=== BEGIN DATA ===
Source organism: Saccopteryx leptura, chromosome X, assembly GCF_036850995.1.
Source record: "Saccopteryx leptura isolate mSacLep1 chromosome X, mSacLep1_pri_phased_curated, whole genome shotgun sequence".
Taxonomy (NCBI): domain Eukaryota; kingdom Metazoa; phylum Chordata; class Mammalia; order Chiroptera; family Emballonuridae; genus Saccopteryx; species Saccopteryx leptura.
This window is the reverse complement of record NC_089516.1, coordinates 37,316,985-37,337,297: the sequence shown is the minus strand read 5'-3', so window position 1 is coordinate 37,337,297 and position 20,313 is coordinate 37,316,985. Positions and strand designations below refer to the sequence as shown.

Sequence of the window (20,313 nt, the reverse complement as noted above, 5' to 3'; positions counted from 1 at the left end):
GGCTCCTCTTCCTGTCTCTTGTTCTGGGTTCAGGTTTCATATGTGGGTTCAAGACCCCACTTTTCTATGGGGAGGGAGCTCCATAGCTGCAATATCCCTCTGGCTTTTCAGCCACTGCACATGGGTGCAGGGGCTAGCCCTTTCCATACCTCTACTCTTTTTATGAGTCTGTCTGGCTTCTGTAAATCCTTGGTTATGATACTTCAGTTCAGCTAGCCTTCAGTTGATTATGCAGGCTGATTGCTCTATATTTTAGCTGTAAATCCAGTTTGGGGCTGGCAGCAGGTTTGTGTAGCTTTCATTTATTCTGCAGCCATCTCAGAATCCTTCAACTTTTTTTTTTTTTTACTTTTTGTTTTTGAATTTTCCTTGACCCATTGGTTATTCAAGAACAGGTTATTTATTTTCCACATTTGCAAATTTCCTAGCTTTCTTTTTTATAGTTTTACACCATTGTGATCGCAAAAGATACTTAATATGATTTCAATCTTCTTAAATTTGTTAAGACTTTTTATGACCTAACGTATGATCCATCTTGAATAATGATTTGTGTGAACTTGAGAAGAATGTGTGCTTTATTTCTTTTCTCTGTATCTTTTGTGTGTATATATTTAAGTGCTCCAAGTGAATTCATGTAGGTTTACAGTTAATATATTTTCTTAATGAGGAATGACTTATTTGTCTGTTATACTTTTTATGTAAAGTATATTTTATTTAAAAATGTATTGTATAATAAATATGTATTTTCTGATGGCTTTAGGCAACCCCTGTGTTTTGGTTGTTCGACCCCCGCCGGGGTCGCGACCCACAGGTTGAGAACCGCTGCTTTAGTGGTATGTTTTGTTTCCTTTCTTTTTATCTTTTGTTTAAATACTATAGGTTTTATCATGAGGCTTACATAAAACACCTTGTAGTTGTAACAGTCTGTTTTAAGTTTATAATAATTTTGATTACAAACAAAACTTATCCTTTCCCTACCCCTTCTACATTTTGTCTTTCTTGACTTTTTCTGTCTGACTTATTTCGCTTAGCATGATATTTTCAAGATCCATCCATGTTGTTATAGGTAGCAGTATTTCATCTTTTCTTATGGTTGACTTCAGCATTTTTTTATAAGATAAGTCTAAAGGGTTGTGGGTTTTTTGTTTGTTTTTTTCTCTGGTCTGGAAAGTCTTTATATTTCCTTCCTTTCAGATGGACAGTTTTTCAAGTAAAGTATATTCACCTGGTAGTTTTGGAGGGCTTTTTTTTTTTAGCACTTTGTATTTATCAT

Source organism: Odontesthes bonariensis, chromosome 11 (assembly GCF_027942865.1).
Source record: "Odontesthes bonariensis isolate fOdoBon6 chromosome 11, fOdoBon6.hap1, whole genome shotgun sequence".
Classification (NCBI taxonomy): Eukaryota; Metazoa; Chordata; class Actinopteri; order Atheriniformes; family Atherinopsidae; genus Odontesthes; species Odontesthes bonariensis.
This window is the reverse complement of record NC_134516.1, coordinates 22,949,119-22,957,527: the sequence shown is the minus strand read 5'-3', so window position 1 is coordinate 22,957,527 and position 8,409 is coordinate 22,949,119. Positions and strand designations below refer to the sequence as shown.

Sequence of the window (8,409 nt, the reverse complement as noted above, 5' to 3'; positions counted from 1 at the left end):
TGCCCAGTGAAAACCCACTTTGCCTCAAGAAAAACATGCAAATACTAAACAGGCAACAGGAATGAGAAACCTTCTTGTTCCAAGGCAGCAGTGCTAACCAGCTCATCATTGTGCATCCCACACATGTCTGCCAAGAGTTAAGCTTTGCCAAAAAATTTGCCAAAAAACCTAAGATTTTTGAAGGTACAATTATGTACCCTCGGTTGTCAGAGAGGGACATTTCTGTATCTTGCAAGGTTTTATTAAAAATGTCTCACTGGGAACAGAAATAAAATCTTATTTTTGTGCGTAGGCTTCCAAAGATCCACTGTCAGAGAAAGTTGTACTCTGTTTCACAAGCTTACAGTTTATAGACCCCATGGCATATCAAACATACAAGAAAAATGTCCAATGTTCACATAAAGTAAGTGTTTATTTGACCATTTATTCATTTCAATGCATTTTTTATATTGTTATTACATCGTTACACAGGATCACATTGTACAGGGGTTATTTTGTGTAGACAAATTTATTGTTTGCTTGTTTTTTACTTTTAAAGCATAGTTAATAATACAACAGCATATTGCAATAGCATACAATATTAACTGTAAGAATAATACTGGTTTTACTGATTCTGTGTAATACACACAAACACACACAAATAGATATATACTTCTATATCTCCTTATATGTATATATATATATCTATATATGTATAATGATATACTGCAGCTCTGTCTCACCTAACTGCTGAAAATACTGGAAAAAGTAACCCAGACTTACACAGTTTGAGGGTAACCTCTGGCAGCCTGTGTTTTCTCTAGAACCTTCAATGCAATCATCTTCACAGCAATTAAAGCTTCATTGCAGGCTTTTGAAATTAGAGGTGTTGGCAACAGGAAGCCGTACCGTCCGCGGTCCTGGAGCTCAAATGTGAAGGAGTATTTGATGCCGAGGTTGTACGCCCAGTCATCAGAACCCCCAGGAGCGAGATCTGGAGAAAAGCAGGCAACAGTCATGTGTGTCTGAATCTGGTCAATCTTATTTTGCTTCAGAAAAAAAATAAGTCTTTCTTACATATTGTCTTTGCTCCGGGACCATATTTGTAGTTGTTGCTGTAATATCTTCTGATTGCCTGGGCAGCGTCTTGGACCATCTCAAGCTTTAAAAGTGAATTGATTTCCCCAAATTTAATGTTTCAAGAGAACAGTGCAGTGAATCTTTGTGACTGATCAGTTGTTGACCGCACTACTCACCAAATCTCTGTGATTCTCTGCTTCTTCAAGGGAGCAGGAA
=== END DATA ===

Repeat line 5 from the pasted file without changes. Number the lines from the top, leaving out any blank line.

Sequence of the window (20,313 nt, the reverse complement as noted above, 5' to 3'; positions counted from 1 at the left end):